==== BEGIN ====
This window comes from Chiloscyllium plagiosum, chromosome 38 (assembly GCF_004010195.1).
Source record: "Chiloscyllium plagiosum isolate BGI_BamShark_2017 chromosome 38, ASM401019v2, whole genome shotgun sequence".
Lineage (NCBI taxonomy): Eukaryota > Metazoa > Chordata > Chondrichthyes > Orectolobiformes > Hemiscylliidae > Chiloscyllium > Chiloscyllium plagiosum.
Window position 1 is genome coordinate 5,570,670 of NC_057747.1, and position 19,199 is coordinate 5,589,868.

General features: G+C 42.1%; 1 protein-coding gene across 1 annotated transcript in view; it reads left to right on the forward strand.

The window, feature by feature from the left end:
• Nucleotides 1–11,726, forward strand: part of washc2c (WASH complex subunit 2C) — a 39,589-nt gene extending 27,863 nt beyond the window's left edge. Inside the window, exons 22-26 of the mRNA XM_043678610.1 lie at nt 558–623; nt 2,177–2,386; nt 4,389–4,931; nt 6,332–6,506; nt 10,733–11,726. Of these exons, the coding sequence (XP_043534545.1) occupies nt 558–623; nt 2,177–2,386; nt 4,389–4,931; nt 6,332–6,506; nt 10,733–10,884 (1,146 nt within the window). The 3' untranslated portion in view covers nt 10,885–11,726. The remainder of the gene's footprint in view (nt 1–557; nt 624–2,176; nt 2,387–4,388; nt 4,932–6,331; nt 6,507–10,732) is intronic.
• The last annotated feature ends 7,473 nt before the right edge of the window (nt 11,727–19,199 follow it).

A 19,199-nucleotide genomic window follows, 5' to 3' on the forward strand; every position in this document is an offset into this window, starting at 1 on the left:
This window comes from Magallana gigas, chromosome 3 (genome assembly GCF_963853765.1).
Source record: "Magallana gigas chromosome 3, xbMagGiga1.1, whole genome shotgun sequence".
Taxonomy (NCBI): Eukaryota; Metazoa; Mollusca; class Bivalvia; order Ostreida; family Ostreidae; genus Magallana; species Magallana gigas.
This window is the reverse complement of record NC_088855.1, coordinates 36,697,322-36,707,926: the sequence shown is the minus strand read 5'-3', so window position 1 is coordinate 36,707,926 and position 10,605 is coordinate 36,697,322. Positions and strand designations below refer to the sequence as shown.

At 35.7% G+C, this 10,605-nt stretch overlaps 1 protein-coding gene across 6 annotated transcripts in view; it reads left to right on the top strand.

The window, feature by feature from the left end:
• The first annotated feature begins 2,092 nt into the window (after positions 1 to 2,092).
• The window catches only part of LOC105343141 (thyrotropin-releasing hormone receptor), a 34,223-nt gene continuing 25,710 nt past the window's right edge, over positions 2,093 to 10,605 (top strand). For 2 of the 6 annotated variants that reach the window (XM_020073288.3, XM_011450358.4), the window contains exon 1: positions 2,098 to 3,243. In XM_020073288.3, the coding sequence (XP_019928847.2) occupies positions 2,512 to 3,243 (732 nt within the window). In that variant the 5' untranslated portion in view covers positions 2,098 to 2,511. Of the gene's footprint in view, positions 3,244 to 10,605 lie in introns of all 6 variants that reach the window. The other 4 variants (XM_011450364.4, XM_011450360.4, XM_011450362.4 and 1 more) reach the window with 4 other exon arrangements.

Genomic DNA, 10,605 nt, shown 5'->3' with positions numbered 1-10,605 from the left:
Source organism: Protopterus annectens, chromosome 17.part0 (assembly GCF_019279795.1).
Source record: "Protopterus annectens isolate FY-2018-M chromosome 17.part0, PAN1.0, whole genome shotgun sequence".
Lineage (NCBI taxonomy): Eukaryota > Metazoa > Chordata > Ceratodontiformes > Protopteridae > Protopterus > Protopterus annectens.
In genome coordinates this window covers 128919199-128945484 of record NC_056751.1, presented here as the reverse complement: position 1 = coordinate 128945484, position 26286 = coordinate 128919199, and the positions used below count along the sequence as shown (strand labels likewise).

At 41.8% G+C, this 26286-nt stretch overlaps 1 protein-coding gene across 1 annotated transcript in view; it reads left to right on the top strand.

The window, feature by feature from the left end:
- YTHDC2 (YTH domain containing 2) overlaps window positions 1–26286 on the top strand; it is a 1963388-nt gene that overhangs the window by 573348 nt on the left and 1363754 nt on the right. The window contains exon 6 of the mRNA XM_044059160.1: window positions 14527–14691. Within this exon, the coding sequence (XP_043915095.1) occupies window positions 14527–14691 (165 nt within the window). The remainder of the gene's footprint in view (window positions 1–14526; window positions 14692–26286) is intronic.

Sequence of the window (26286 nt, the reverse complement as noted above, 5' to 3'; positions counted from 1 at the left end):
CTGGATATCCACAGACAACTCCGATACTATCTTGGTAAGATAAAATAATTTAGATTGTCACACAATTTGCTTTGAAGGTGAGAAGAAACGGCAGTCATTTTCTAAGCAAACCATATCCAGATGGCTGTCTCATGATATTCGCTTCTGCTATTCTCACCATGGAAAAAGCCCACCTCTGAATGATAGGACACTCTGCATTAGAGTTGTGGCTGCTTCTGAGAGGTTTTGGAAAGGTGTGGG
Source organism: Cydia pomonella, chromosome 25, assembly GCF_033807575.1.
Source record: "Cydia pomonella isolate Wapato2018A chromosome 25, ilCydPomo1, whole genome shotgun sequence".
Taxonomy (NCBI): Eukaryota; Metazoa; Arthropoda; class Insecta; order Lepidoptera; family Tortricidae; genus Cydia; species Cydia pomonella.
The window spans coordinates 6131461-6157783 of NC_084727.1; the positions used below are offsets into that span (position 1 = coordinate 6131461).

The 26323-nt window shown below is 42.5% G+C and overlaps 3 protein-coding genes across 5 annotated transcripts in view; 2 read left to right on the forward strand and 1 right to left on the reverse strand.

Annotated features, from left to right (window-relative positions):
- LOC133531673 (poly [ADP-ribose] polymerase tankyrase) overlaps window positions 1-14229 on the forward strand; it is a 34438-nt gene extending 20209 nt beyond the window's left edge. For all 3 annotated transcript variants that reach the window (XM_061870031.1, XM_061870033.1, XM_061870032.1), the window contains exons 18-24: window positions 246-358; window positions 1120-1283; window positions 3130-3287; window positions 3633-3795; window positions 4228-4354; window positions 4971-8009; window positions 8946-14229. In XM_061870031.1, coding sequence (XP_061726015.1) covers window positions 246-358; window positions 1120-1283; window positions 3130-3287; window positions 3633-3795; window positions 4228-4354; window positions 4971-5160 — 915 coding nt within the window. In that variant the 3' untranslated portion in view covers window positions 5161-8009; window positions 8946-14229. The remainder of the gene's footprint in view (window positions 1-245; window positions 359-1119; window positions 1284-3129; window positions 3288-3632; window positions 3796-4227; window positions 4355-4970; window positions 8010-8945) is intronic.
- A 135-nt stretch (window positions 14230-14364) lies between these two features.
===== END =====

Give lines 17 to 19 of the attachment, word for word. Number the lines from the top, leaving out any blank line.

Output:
• The window catches only part of LOC105343141 (thyrotropin-releasing hormone receptor), a 34,223-nt gene continuing 25,710 nt past the window's right edge, over positions 2,093 to 10,605 (top strand). For 2 of the 6 annotated variants that reach the window (XM_020073288.3, XM_011450358.4), the window contains exon 1: positions 2,098 to 3,243. In XM_020073288.3, the coding sequence (XP_019928847.2) occupies positions 2,512 to 3,243 (732 nt within the window). In that variant the 5' untranslated portion in view covers positions 2,098 to 2,511. Of the gene's footprint in view, positions 3,244 to 10,605 lie in introns of all 6 variants that reach the window. The other 4 variants (XM_011450364.4, XM_011450360.4, XM_011450362.4 and 1 more) reach the window with 4 other exon arrangements.

Genomic DNA, 10,605 nt, shown 5'->3' with positions numbered 1-10,605 from the left:
Source organism: Protopterus annectens, chromosome 17.part0 (assembly GCF_019279795.1).